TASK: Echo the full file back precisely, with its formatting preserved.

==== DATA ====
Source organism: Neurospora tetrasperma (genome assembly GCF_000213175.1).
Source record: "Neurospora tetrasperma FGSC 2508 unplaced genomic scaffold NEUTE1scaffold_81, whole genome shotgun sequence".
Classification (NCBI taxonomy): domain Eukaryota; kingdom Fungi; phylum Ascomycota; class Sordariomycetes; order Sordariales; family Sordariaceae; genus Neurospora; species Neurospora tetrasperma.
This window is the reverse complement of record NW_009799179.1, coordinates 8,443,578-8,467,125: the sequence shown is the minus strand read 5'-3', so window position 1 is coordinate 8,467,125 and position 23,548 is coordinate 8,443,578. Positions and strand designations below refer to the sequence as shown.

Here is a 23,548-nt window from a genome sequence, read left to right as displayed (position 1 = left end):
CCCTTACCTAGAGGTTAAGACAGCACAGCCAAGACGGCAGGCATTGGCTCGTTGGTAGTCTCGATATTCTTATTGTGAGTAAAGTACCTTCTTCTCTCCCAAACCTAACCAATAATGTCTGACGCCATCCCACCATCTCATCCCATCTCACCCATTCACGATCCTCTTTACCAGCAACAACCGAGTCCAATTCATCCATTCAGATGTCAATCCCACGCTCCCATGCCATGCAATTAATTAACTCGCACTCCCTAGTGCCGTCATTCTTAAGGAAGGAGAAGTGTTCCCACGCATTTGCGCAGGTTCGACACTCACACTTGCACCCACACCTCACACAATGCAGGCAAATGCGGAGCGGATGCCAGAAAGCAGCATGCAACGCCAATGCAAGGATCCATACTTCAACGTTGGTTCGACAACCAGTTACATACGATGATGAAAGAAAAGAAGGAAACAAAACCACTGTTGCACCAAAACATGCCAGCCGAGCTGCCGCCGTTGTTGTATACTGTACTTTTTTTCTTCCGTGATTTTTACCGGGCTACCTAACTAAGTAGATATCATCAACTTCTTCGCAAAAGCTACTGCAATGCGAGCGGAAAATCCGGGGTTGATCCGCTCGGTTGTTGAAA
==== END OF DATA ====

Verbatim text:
Source organism: Neurospora tetrasperma (genome assembly GCF_000213175.1).
Source record: "Neurospora tetrasperma FGSC 2508 unplaced genomic scaffold NEUTE1scaffold_81, whole genome shotgun sequence".
Classification (NCBI taxonomy): domain Eukaryota; kingdom Fungi; phylum Ascomycota; class Sordariomycetes; order Sordariales; family Sordariaceae; genus Neurospora; species Neurospora tetrasperma.
This window is the reverse complement of record NW_009799179.1, coordinates 8,443,578-8,467,125: the sequence shown is the minus strand read 5'-3', so window position 1 is coordinate 8,467,125 and position 23,548 is coordinate 8,443,578. Positions and strand designations below refer to the sequence as shown.

Here is a 23,548-nt window from a genome sequence, read left to right as displayed (position 1 = left end):
CCCTTACCTAGAGGTTAAGACAGCACAGCCAAGACGGCAGGCATTGGCTCGTTGGTAGTCTCGATATTCTTATTGTGAGTAAAGTACCTTCTTCTCTCCCAAACCTAACCAATAATGTCTGACGCCATCCCACCATCTCATCCCATCTCACCCATTCACGATCCTCTTTACCAGCAACAACCGAGTCCAATTCATCCATTCAGATGTCAATCCCACGCTCCCATGCCATGCAATTAATTAACTCGCACTCCCTAGTGCCGTCATTCTTAAGGAAGGAGAAGTGTTCCCACGCATTTGCGCAGGTTCGACACTCACACTTGCACCCACACCTCACACAATGCAGGCAAATGCGGAGCGGATGCCAGAAAGCAGCATGCAACGCCAATGCAAGGATCCATACTTCAACGTTGGTTCGACAACCAGTTACATACGATGATGAAAGAAAAGAAGGAAACAAAACCACTGTTGCACCAAAACATGCCAGCCGAGCTGCCGCCGTTGTTGTATACTGTACTTTTTTTCTTCCGTGATTTTTACCGGGCTACCTAACTAAGTAGATATCATCAACTTCTTCGCAAAAGCTACTGCAATGCGAGCGGAAAATCCGGGGTTGATCCGCTCGGTTGTTGAAA